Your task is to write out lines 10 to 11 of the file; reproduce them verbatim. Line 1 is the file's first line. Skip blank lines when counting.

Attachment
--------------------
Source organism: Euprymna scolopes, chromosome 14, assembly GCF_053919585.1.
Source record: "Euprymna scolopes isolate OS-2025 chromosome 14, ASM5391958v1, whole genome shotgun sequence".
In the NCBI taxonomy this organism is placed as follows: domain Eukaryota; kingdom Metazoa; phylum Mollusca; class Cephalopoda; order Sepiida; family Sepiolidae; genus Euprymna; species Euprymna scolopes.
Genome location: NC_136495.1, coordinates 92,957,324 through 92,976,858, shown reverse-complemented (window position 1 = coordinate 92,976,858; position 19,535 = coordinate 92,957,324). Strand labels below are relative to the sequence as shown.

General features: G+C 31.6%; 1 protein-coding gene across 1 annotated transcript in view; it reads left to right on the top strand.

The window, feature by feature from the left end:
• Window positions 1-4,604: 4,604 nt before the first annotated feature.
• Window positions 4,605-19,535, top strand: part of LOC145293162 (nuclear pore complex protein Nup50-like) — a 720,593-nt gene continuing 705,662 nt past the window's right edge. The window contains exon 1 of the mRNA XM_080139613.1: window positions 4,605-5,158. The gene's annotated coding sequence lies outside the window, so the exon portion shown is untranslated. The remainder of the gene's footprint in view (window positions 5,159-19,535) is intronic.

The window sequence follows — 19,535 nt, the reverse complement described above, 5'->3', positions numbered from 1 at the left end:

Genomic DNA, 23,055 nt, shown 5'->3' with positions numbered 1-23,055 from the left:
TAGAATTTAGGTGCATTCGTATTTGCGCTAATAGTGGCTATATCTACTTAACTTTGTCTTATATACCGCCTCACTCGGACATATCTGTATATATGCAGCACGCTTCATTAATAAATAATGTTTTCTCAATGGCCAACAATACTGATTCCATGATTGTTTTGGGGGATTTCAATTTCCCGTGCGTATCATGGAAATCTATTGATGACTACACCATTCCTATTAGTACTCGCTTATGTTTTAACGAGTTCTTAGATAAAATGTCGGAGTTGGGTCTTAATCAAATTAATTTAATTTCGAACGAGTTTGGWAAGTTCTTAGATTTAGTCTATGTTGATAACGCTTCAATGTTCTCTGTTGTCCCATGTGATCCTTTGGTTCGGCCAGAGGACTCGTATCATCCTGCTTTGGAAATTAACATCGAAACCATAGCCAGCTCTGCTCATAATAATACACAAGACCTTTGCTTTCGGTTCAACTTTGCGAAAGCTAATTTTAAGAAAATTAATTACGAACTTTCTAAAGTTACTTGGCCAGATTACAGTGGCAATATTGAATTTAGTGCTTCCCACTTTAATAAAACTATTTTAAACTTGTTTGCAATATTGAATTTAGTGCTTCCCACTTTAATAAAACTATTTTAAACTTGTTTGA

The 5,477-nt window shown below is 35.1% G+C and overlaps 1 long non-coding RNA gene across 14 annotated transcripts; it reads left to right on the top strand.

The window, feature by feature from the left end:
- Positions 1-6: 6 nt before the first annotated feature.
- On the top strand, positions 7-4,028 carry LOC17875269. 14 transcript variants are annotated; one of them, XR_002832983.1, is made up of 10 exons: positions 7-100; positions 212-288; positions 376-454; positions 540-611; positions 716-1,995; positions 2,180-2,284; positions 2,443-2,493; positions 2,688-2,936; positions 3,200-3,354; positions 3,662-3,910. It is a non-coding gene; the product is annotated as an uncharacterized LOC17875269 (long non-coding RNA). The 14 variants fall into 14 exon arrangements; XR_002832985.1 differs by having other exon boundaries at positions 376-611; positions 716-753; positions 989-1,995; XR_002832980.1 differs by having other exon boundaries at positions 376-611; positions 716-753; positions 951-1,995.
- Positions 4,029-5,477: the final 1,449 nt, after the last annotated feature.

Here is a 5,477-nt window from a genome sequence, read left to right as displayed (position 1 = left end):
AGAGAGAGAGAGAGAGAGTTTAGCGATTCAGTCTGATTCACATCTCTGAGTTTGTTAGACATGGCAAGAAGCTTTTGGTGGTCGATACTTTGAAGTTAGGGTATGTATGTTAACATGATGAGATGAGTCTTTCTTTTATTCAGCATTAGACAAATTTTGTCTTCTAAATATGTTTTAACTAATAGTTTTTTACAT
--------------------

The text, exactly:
Genomic DNA, 23,055 nt, shown 5'->3' with positions numbered 1-23,055 from the left:
TAGAATTTAGGTGCATTCGTATTTGCGCTAATAGTGGCTATATCTACTTAACTTTGTCTTATATACCGCCTCACTCGGACATATCTGTATATATGCAGCACGCTTCATTAATAAATAATGTTTTCTCAATGGCCAACAATACTGATTCCATGATTGTTTTGGGGGATTTCAATTTCCCGTGCGTATCATGGAAATCTATTGATGACTACACCATTCCTATTAGTACTCGCTTATGTTTTAACGAGTTCTTAGATAAAATGTCGGAGTTGGGTCTTAATCAAATTAATTTAATTTCGAACGAGTTTGGWAAGTTCTTAGATTTAGTCTATGTTGATAACGCTTCAATGTTCTCTGTTGTCCCATGTGATCCTTTGGTTCGGCCAGAGGACTCGTATCATCCTGCTTTGGAAATTAACATCGAAACCATAGCCAGCTCTGCTCATAATAATACACAAGACCTTTGCTTTCGGTTCAACTTTGCGAAAGCTAATTTTAAGAAAATTAATTACGAACTTTCTAAAGTTACTTGGCCAGATTACAGTGGCAATATTGAATTTAGTGCTTCCCACTTTAATAAAACTATTTTAAACTTGTTTGCAATATTGAATTTAGTGCTTCCCACTTTAATAAAACTATTTTAAACTTGTTTGA